When discussing Pol Pot as the embodiment of a regime or Pol Pot as a person, most people in Cambodia would start by describing the atrocity of a regime under which about 1.7 million people perished violently from 1975 to 1979. Yet Pol Pot and his followers claimed that what they did was first and foremost to protect the nation: their crimes partly disguised behind the banner of their deep nationalistic sentiment.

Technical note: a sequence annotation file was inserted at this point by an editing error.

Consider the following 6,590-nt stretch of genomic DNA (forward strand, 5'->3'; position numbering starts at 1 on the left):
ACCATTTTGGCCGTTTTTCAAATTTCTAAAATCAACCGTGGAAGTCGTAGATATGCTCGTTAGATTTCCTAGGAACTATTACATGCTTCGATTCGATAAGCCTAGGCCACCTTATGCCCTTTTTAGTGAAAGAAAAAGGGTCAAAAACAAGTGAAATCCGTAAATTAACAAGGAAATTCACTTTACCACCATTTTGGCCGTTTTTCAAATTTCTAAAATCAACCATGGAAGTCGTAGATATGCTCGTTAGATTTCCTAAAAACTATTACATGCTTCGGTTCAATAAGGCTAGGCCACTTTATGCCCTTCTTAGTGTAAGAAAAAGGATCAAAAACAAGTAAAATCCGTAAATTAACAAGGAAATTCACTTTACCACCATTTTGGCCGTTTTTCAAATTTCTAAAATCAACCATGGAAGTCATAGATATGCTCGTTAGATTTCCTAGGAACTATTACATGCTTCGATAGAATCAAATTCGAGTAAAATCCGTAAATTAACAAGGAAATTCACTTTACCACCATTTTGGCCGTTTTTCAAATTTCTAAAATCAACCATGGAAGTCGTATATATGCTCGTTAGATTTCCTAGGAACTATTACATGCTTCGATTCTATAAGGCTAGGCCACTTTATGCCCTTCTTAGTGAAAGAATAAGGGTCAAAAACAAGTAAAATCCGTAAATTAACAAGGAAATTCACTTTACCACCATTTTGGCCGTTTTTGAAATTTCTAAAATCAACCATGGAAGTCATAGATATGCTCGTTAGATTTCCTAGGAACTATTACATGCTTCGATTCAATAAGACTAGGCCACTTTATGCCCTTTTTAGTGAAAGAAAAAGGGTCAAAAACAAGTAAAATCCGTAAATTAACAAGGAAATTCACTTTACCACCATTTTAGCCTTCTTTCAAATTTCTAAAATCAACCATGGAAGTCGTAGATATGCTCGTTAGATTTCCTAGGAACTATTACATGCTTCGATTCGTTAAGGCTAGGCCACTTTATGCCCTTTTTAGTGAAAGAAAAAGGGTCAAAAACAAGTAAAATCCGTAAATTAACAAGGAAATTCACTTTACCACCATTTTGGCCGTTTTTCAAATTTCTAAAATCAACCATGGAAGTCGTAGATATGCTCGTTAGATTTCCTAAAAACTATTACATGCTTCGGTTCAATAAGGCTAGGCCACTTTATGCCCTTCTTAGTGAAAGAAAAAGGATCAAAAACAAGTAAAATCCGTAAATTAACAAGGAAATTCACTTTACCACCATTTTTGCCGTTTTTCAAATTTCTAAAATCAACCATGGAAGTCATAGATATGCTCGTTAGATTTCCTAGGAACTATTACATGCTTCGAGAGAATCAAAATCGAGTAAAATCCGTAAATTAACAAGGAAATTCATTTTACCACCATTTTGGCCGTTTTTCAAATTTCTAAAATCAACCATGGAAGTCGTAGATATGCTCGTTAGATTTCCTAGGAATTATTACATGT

In this talk, Mr. Keo argues that the nationalistic ideals of Pol Pot at the heart of the Democratic Kampuchea was an extreme form of Cambodian nationalism that resulted from the imagined threat of enemies – particularly from Vietnam – thereby leading to mass killing in the name of the nation. The “Yuon Invader” discourse was historically identified by the Khmer Rouge, as well as by Lon Nol, as one key element of this extreme form of nationalism. Interviews with former Khmer Rouge cadres, especially those who had worked closely with Pol Pot, and studies of the Khmer Rouge policy documents revealed the factor of mass killings that associated with the eradicating Vietnamese civilians and the Khmer who had been accused of having Vietnamese mind.